One year after graduating from high school, most members of the Class of 2010 believe that earning a college degree is “definitely” worth it, according to a survey released today by the College Board, a not-for-profit organization. The comprehensive survey on college readiness and affordability, One Year Out, explores how young Americans assess their high school experience and its role in preparing them for life after graduation — be it work or postsecondary education.
“This survey clearly demonstrates that young Americans value education and understand that it takes hard work to be successful in college and beyond,” said College Board President Gaston Caperton. “These candid assessments provide critical firsthand insight into how high schools serve — and in some ways shortchange — their graduates. One Year Out is a call to action, straight from the class of 2010.”
With a year of formative new experiences behind them, the majority of 2010 high school graduates looks back positively on their time in high school, expressing satisfaction both with the collective experience and on a variety of specific measures. Still, while these recent graduates have a generally favorable view of their time in high school, almost all of them admit there is at least one thing they would change or do differently. Particularly, students wish they had taken more math, science and writing-intensive course work in high school to prepare for the rigors of college and the workforce. For example, 44% wish they had taken different courses in high school, particularly more math, science, and writing-intensive course work in high school to prepare for the rigors of college and the workforce. Nearly half (47%) say, with the benefit of hindsight, they wish they had worked harder in high school, and more than a third (37%) say the requirements for graduating high school should be made more difficult.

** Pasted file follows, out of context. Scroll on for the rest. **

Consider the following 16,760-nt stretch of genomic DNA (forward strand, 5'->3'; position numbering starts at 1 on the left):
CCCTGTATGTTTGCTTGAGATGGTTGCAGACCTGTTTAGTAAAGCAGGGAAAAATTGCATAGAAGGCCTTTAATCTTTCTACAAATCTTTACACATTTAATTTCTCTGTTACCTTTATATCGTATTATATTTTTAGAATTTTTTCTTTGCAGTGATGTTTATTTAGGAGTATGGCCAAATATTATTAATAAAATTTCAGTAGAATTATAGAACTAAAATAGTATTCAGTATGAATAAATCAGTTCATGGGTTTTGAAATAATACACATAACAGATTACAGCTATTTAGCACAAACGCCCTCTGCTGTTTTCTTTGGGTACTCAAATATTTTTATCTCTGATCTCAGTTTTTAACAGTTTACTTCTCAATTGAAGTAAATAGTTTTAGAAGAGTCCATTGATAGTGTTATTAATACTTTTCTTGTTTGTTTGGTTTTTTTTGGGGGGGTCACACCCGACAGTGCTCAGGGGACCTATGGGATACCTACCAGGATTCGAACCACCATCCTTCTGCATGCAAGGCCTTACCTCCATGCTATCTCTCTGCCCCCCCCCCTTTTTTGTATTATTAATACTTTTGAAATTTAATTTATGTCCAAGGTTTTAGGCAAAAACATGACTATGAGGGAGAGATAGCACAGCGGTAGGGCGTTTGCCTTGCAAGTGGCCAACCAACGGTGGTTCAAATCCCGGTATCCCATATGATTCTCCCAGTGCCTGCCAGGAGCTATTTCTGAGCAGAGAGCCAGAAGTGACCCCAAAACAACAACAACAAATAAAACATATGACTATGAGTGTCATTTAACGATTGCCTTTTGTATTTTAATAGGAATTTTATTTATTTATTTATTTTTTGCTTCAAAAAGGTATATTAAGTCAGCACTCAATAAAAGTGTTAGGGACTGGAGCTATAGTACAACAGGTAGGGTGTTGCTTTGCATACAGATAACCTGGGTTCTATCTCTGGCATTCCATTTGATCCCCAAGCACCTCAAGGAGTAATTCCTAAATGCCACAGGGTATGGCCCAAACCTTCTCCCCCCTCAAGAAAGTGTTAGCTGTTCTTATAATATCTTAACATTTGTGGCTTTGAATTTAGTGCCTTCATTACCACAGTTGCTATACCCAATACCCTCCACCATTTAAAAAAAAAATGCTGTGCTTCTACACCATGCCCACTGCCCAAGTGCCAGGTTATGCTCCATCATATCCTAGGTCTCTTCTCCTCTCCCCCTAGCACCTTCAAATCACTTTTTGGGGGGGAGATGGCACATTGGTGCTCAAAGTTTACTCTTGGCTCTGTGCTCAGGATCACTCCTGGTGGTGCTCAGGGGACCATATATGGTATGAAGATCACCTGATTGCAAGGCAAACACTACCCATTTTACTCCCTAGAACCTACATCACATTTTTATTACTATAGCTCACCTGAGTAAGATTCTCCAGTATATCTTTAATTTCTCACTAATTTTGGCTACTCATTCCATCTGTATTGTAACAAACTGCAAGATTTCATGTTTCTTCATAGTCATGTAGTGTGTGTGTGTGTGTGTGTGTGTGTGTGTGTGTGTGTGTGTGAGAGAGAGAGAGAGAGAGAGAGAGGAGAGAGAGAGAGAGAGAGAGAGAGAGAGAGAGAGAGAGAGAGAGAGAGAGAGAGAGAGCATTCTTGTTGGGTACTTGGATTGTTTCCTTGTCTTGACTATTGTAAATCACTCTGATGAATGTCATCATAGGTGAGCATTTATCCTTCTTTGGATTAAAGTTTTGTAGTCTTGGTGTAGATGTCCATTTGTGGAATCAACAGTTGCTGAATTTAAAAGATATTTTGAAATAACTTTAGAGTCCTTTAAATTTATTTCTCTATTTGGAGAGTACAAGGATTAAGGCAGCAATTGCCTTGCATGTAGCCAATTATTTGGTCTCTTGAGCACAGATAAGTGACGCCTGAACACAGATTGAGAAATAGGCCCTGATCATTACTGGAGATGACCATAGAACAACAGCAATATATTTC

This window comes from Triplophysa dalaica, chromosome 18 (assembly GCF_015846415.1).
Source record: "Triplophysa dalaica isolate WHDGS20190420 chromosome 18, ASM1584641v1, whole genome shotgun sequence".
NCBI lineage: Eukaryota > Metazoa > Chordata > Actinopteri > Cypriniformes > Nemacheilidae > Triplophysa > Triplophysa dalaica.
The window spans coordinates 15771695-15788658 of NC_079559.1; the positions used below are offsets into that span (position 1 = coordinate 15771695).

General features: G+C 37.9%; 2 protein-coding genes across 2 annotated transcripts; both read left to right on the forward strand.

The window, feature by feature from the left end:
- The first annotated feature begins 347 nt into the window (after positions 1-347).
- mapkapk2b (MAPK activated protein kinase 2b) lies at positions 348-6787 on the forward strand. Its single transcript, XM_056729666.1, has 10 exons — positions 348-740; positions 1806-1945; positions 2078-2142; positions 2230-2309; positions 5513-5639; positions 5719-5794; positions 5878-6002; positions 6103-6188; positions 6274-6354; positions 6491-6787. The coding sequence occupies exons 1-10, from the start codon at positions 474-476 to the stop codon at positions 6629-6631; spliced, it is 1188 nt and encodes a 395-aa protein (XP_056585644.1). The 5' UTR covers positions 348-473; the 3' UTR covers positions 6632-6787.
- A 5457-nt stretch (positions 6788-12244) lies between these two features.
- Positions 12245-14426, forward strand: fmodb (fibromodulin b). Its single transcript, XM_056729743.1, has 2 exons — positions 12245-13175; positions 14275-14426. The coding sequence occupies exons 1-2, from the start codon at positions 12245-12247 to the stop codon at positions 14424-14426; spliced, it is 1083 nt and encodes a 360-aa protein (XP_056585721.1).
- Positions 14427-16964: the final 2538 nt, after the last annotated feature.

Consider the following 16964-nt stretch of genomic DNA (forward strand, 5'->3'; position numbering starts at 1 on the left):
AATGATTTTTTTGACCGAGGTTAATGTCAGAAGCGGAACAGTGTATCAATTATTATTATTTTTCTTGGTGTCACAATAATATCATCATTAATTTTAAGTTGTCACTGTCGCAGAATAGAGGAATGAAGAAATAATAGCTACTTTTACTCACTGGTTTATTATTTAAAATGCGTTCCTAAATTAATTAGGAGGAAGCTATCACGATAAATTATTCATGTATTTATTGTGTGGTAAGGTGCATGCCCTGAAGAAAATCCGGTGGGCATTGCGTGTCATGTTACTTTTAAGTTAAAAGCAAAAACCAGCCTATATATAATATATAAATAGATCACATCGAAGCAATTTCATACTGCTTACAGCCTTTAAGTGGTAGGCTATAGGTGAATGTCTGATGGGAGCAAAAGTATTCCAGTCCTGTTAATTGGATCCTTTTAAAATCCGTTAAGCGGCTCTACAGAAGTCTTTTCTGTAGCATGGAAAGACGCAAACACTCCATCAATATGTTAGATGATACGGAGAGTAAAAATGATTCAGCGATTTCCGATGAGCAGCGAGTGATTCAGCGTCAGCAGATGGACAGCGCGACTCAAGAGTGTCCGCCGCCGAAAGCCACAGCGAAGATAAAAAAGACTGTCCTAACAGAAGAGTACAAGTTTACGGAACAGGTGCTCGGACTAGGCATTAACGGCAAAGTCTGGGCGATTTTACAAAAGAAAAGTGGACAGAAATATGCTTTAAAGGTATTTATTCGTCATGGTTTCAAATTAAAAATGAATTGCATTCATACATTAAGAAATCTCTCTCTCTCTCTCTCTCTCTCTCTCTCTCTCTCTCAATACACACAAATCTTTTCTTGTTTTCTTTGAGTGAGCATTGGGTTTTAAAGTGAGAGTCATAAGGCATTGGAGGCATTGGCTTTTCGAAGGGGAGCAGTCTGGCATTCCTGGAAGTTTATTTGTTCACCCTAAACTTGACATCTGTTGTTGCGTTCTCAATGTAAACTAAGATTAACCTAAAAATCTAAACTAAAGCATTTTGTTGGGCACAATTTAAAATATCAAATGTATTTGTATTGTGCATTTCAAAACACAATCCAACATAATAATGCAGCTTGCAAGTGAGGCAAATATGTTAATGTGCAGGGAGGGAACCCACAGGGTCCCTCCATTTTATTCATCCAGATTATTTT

“Just one year later, 2010 graduates can already see the value of studying hard, taking rigorous courses, and doing well in school — and those who didn’t already regret it,” said Trevor Packer, senior vice president for AP® and College Readiness. “Of all the work we do at the College Board, nothing is more central to our mission than ensuring that students understand the value of education and recognize its potential to transform lives. The class of 2010 clearly believes in the value of a college degree and its importance in preparing them for success in the 21st-century economy.”
Key findings of the survey include:
- College Is Definitely Worth It: One year out of high school graduation, an overwhelming majority (86%) feel that a college degree is worth the time and money — including a large majority not currently enrolled in college (76%).
- High School Is Not Enough: An overwhelming majority (90%) agree with the statement: “In today’s world, high school is not enough, and nearly everybody needs to complete some kind of education or training after high school.”
- College Is Essential for Career Success: Even in the current economy, 66% say they are very (22%) or somewhat (44%) optimistic that people in their generation will have good opportunities for jobs and careers, while 33% say they are worried about this. Seven in 10 members of the class of 2010 say that a college degree will help them a lot in fulfilling their career aspirations, and another 18% say a degree will help somewhat
- Cost Is a Barrier: Cost was the biggest challenge faced in transition to college. Five in 9 students who attended college say that affording it was very or pretty challenging. Of those who did not attend college, 56% said affordability was a key factor.
- College More Challenging Than Expected: A majority (54%) report that their college courses were more difficult than expected. And 24% say they were required to take noncredit remedial or developmental courses by their college, including 37% of those who went to a two-year college; 16% report they did not complete the full year of their college program.
- Rigorous Course Work — More Math, Science, Writing: Students wish they had taken more math, science, and writing-intensive course work in high school.
- Life Skills Are Also Important: Students wish their high schools had given more practical career readiness and more basic preparation for how to engage in a college environment — including how to manage personal finances.
The full article is located on the College Board’s website, which is located here.